Small business employment growth dipped for the third month in a row, according to the payroll service provider Paychex.
The Paychex | IHS Small Business Jobs Index, which Paychex compiles with the research firm IHS Markit, declined 0.02 percent in November to 100.38. Overall, small business employment growth levels stayed consistent with the same period a year ago.
“The overall index is down slightly from October,” Paychex president and CEO Martin Mucci said Tuesday. “It still shows job growth but it has flattened to what it was last year.”
The East South Central region of the U.S. showed the strongest growth, up 3.42 percent from last year. Georgia overtook Washington as the top-ranked state for small business employment growth. Seattle maintained its position as the top metropolitan area of the country in November, with Atlanta following closely in second place.
“The interesting thing is the tale of two coasts,” said Mucci. “The East Coast, particularly the Southeast, continues to be strong. The leaders from a small business growth standpoint are the Southeast regions and the states of Florida, Georgia, North Carolina and Tennessee.”
Small business job growth for leisure and hospitality increased 0.20 percent from October, while construction jobs declined 0.17 percent. Energy jobs also fell. The Other Services category, which includes discretionary services such as pet care and personal care, remained robust.
“In the Central part of the country, particularly in Texas, we have a big drop-off from last year as oil prices and the lack of fracking have really hurt places like Houston,” said Mucci. “Even Dallas is down pretty strongly from last year. There are not a lot of changes in the job types and industries. Other Services is still strong, far outpacing the other sectors, with growth rate up about 0.4 percent from last year, and 4 percent from our base year, so Other Services, or discretionary services, is still doing the best. Much of that can be part-time employment, which we’re seeing up pretty substantially over the last three years.”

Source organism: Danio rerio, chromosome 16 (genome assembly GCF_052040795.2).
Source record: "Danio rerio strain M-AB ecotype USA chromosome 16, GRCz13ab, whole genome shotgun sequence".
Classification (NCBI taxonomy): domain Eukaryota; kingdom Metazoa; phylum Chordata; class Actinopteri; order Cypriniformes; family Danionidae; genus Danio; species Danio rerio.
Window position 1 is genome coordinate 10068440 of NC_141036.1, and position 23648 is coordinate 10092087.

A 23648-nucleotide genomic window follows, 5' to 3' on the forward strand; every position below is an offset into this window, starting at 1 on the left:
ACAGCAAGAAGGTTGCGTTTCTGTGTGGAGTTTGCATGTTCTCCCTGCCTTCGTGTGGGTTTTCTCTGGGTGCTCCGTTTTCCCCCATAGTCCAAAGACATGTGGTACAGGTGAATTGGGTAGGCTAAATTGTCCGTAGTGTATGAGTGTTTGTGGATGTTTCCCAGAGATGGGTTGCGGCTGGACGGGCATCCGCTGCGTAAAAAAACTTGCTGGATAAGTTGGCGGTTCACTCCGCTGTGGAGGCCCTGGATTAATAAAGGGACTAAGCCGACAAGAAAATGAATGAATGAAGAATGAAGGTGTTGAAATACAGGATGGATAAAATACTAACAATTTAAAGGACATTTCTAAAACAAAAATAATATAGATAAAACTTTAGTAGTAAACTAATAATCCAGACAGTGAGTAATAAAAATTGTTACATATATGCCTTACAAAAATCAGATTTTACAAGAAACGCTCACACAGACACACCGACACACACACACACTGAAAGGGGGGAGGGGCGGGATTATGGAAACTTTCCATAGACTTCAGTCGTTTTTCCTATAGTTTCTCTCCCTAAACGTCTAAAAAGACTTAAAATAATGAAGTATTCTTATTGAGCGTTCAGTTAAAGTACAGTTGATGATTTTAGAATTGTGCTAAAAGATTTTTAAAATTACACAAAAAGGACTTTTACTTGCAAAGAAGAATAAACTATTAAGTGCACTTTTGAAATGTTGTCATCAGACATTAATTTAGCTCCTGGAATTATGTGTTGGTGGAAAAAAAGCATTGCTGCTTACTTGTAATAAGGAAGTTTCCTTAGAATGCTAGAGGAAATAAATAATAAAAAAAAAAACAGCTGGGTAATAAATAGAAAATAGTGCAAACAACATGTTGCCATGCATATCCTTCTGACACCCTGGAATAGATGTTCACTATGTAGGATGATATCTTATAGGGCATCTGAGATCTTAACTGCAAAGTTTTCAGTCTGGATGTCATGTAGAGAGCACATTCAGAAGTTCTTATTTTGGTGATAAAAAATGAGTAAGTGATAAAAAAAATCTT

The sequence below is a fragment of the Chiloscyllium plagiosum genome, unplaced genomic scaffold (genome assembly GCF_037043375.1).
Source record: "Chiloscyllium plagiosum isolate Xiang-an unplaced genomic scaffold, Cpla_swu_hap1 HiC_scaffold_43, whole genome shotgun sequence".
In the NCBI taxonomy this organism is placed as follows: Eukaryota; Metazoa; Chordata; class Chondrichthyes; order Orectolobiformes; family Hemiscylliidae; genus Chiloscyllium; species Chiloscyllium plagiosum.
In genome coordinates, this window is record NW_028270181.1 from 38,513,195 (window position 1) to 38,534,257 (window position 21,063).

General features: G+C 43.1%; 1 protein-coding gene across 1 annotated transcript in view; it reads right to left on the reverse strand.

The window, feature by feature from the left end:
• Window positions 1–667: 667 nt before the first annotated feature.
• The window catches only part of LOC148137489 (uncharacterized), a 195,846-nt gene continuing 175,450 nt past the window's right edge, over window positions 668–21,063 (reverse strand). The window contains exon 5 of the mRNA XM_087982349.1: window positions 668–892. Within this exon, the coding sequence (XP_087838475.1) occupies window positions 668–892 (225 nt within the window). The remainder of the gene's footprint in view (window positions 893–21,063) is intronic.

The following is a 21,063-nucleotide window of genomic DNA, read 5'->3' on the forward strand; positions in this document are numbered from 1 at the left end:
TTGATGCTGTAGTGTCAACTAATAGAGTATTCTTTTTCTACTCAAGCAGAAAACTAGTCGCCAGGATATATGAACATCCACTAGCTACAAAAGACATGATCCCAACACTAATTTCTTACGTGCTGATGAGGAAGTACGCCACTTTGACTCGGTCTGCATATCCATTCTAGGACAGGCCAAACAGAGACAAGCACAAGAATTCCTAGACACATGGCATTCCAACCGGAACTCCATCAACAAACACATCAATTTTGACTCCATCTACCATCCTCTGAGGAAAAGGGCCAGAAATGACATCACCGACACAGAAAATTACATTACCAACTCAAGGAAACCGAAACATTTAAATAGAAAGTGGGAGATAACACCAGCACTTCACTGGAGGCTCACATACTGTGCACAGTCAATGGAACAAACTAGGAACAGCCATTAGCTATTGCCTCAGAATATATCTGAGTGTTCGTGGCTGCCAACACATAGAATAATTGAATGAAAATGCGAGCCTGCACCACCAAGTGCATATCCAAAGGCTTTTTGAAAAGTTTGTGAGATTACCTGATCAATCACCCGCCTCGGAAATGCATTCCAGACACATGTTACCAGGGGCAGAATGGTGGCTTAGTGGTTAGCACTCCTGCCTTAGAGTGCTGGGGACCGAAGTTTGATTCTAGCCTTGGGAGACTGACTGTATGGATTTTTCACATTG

The recent election is sure to have an impact on small business jobs. “It will be interesting over the next few months to watch the index and see how small businesses react after the election to the changes, what we hope will be less regulation and possibly lower taxes on their businesses,” said Mucci. “We hope that will drive more jobs.”
The Conference Board reported Tuesday that the Consumer Confidence Index hit 107.1, the highest level since 2007. “That’s the biggest jump we’ve seen in a long time in consumer confidence,” said Mucci. “Hopefully that equates to more buying and more jobs.”
Small businesses will need to rely on their accountants to keep an eye on future changes with regulations, such as the injunction last week by a federal judge on the Labor Department’s plan to expand overtime pay to millions more workers. Before the overtime rule could take effect on December 1, the injunction stopped it. Accountants and their small business clients will also need to monitor future developments with the Affordable Care Act, which President-elect Donald Trump has vowed to repeal.
“The good thing with all these changes for accountants and their clients is that it’s probably more dramatic than we expected before the election,” said Mucci. “Hopefully we’ll see less regulation, but it will be very important for clients to stay tuned to their accountants, who will be close to all of the changes in filing requirements and tax rates that could have a big impact on their businesses from a profitability standpoint.”